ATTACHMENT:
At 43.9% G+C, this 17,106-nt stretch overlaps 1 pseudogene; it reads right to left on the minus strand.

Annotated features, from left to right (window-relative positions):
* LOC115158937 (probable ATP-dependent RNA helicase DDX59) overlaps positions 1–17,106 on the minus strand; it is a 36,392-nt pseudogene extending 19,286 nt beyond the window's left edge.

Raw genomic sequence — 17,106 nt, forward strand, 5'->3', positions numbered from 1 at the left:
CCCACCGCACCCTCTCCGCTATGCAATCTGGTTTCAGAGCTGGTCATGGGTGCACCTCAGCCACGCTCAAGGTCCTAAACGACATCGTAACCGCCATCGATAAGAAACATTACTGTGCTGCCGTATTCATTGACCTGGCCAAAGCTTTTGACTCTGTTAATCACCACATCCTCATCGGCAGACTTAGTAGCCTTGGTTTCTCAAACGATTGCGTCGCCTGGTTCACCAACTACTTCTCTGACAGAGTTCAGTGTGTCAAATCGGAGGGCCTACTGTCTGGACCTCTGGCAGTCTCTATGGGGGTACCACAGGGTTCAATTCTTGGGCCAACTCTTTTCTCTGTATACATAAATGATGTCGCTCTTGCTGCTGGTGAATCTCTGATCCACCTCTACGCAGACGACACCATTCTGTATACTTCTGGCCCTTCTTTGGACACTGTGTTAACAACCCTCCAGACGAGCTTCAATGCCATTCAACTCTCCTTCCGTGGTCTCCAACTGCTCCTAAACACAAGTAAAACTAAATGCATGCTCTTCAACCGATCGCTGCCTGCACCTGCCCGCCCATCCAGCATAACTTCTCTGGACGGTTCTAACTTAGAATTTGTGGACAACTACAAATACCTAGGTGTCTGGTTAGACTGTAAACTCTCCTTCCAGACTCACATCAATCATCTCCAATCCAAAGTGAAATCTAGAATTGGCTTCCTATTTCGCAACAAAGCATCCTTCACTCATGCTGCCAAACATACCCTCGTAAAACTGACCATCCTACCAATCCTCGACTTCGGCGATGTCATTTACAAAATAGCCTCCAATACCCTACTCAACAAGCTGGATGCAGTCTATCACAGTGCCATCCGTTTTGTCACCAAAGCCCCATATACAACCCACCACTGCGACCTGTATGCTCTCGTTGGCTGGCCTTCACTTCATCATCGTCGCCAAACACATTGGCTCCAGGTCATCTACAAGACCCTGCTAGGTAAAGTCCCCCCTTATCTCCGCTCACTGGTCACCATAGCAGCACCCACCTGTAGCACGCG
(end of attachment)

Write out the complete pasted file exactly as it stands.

At 43.9% G+C, this 17,106-nt stretch overlaps 1 pseudogene; it reads right to left on the minus strand.

Annotated features, from left to right (window-relative positions):
* LOC115158937 (probable ATP-dependent RNA helicase DDX59) overlaps positions 1–17,106 on the minus strand; it is a 36,392-nt pseudogene extending 19,286 nt beyond the window's left edge.

Raw genomic sequence — 17,106 nt, forward strand, 5'->3', positions numbered from 1 at the left:
CCCACCGCACCCTCTCCGCTATGCAATCTGGTTTCAGAGCTGGTCATGGGTGCACCTCAGCCACGCTCAAGGTCCTAAACGACATCGTAACCGCCATCGATAAGAAACATTACTGTGCTGCCGTATTCATTGACCTGGCCAAAGCTTTTGACTCTGTTAATCACCACATCCTCATCGGCAGACTTAGTAGCCTTGGTTTCTCAAACGATTGCGTCGCCTGGTTCACCAACTACTTCTCTGACAGAGTTCAGTGTGTCAAATCGGAGGGCCTACTGTCTGGACCTCTGGCAGTCTCTATGGGGGTACCACAGGGTTCAATTCTTGGGCCAACTCTTTTCTCTGTATACATAAATGATGTCGCTCTTGCTGCTGGTGAATCTCTGATCCACCTCTACGCAGACGACACCATTCTGTATACTTCTGGCCCTTCTTTGGACACTGTGTTAACAACCCTCCAGACGAGCTTCAATGCCATTCAACTCTCCTTCCGTGGTCTCCAACTGCTCCTAAACACAAGTAAAACTAAATGCATGCTCTTCAACCGATCGCTGCCTGCACCTGCCCGCCCATCCAGCATAACTTCTCTGGACGGTTCTAACTTAGAATTTGTGGACAACTACAAATACCTAGGTGTCTGGTTAGACTGTAAACTCTCCTTCCAGACTCACATCAATCATCTCCAATCCAAAGTGAAATCTAGAATTGGCTTCCTATTTCGCAACAAAGCATCCTTCACTCATGCTGCCAAACATACCCTCGTAAAACTGACCATCCTACCAATCCTCGACTTCGGCGATGTCATTTACAAAATAGCCTCCAATACCCTACTCAACAAGCTGGATGCAGTCTATCACAGTGCCATCCGTTTTGTCACCAAAGCCCCATATACAACCCACCACTGCGACCTGTATGCTCTCGTTGGCTGGCCTTCACTTCATCATCGTCGCCAAACACATTGGCTCCAGGTCATCTACAAGACCCTGCTAGGTAAAGTCCCCCCTTATCTCCGCTCACTGGTCACCATAGCAGCACCCACCTGTAGCACGCG